A special study, from International Agency for Research on Cancer, have unveiled that a status report on the global burden of cancer worldwide using the GLOBOCAN 2018 estimates of cancer incidence and mortality with a focus on geographic variability across 20 world regions. lung cancer is the most commonly diagnosed cancer (11.6% of the total cases) and the leading cause of cancer death(18.4% of the total cancer deaths), closely followed by female breast cancer (11.6%), prostate cancer (7.1%), and colorectal cancer (6.1%) for incidence and colorectal cancer (9.2%), stomach cancer (8.2%), and liver cancer (8.2%) for mortality. It is noteworthy that high-quality cancer registry data, the basis for planning and implementing evidence-based cancer control programs, are not available in most low- and middle income countries.
The study have been published in the CA: Cancer J Clin.
Cancer is the first or second leading cause of death before age 70 years in 91 of 172 countries, and it ranks third or fourth in an additional 22 countries (Fig. 1).
Data Sources and Methods
The sources and methods used in compiling the estimates in GLOBOCAN 2018 are described in detail elsewhere and also are available online at the Global Cancer Observatory (gco.iarc.fr). We present the incidence and mortality rates globally and for 20 aggregated regions, as defined by the United Nations Population Division
1.Distribution of Cases and Deaths by World Region and Cancer Types
We estimate that there will be 18.1 million new cases (17.0 million excluding NMSC) and 9.6 million cancer deaths (9.5 million excluding NMSC) worldwide in 2018. For both sexes combined, it is estimated that nearly one-half of the cases and over one-half of the cancer deaths in the world will occur in Asia in the year 2018, in part because close to 60% of the global population resides there. The following figure presents the distribution of all-cancer incidence and mortality according to world area for both sexes combined and separately for men and women.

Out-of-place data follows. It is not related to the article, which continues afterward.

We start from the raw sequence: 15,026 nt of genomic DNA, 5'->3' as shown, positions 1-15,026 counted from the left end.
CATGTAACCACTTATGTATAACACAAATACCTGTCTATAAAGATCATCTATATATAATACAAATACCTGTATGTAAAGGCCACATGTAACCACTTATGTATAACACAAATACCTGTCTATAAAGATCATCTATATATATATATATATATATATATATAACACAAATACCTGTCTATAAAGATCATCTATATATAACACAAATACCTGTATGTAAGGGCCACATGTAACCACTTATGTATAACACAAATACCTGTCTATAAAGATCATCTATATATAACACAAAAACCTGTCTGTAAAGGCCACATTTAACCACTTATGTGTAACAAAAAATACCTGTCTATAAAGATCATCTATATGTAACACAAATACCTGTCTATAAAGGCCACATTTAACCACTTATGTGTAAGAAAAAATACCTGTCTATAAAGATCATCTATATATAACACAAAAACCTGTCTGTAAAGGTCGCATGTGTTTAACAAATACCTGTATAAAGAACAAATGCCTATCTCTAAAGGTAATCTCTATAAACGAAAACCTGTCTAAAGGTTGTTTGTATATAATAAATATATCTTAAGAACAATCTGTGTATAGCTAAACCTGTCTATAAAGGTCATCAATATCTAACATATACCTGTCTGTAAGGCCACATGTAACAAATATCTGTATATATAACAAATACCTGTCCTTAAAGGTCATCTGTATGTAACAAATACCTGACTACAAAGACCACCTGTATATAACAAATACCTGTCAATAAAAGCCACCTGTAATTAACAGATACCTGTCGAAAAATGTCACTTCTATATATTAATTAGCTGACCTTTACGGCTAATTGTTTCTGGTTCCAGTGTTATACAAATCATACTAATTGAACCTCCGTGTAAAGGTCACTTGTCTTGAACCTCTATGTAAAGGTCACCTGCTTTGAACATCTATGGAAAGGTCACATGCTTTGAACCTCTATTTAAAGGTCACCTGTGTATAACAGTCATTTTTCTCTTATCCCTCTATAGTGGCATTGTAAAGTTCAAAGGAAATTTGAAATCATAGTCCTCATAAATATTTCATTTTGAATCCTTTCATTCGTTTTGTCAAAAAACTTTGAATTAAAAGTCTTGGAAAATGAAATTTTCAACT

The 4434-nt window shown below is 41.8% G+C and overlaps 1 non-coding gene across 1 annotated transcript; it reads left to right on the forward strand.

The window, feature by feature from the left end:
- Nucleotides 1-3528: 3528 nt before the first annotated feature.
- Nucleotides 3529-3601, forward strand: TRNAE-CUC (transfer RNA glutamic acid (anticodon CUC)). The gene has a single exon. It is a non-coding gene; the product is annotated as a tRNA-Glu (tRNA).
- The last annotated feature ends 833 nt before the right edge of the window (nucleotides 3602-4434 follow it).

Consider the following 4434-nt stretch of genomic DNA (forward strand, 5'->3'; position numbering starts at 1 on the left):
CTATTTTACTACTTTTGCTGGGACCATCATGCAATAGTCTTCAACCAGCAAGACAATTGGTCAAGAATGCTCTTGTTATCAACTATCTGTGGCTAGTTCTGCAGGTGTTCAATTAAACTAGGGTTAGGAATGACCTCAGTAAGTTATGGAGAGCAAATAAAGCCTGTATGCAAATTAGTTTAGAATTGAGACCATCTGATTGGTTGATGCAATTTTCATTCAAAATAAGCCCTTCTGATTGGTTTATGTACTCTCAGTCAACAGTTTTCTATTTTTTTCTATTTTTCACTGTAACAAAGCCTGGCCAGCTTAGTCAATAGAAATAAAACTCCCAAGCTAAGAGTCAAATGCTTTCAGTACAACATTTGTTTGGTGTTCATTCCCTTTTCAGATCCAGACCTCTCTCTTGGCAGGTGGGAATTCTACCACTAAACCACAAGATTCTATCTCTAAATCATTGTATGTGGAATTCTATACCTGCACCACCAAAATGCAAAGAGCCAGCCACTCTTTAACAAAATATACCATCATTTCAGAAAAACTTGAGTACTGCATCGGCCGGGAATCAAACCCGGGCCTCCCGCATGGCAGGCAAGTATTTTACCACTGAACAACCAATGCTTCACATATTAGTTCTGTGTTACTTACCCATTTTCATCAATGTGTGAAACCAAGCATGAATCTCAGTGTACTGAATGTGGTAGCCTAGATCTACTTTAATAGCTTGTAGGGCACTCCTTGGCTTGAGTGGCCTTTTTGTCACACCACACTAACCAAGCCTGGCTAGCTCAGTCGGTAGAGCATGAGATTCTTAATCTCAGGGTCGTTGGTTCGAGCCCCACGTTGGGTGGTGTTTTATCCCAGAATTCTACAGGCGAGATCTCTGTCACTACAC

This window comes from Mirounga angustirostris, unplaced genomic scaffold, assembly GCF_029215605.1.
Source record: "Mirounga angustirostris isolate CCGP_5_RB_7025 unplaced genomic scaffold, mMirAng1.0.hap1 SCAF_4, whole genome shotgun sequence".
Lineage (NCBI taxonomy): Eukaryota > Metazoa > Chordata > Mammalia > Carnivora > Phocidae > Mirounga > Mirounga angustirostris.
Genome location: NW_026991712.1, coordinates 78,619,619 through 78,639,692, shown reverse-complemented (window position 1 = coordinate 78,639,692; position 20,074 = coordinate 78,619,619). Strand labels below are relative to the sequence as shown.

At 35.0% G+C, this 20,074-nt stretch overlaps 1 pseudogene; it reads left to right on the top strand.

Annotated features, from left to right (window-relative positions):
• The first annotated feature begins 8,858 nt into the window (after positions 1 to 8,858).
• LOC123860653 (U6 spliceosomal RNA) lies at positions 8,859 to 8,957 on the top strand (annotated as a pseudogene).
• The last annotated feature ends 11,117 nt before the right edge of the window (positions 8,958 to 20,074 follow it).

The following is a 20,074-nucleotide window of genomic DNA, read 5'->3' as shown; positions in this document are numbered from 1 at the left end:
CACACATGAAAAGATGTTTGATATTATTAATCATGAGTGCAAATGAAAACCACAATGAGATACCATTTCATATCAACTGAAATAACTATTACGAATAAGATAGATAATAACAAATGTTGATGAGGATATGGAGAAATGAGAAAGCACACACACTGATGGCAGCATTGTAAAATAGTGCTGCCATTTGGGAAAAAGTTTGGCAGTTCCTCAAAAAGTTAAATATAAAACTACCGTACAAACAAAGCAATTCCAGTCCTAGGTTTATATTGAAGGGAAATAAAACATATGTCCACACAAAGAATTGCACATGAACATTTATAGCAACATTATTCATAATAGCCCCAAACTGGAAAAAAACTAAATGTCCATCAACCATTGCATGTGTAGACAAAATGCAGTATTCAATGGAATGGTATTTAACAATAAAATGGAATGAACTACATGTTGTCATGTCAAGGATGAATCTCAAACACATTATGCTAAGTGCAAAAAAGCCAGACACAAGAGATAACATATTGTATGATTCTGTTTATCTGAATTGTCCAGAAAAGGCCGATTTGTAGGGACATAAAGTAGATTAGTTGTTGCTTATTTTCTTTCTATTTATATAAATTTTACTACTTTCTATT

2.Global Cancer Patterns
Prostate cancer is the most frequently diagnosed cancer in 105 countries, followed by lung cancer in 37 countries, and liver cancer in 13 countries. With regard to mortality, lung cancer is the leading cause of cancer death among men in 93 countries, in part because of its high fatality rate, followed by prostate cancer (46 countries) and liver cancer (20 countries). ostate cancer (46 countries) and liver cancer (20 countries).
In women, the profile of the most commonly diagnosed cancers across countries is marked by its dichotomous nature, with female breast cancer most frequent in terms of new cases in the majority (154 countries) of countries and with cervical cancer leading in most (28 of 31 countries).
The mortality profile among women is more heterogeneous, with breast and cervical cancer as the leading causes of cancer death in 103 and 42 countries, respectively, followed by lung cancer in 28 countries.
3.Cancer Incidence and Mortality Patterns by the 4-Tier HDI(Human Development Index)
In men (Fig. 6A), lung cancer ranks first and prostate cancer ranks second in both high/very-high and low/medium HDI countries despite considerable variations in the magnitude of the incidence rates between the 2 regions. In women, incidence rates for breast cancer far exceed those for other cancers in both transitioned and transitioning countries, followed by colorectal cancer in transitioned countries, and cervical cancer in transitioning countries.
4.Cancer Incidence and Death Rates by World Region
Worldwide, the incidence rate for all cancers combined was about 20% higher in men (ASR, 218.6 per 100,000) than in women (ASR, 182.6 per 100,000), with the incidence rates varying across regions in both males and females. Similar to incidence rates, death rates for all cancers combined worldwide are nearly 50% higher in males than in females.
Launched in 2012 and led by the IARC, the Global
Initiative for Cancer Registry Development (gicr.iarc.fr) is a partnership of leading cancer organizations seeking to address inequities in the availability of robust cancer incidence data by radically increasing its quality, comparability, and use. Six IARC regional hubs for cancer registration have been established covering Africa, Asia, South and Central America, the Caribbean, and the Pacific Islands that now provide the necessary technical assistance to registries through a broad set of knowledge transfer and capacity-building activities, including a train the trainer approach to teaching and the provision of site visits to countries to support local surveillance plans. If the initiative is successful, it then will lead to better global cancer estimates and, just as important, it will provide governments with the local data needed to prioritize and evaluate cancer control efforts to reduce the burden and suffering from cancer in their communities.
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Global Cancer Statistics 2018: GLOBOCAN Estimates of Incidence and Mortality Worldwide for 36 Cancers in 185 Countries, https://onlinelibrary.wiley.com/doi/pdf/10.3322/caac.21492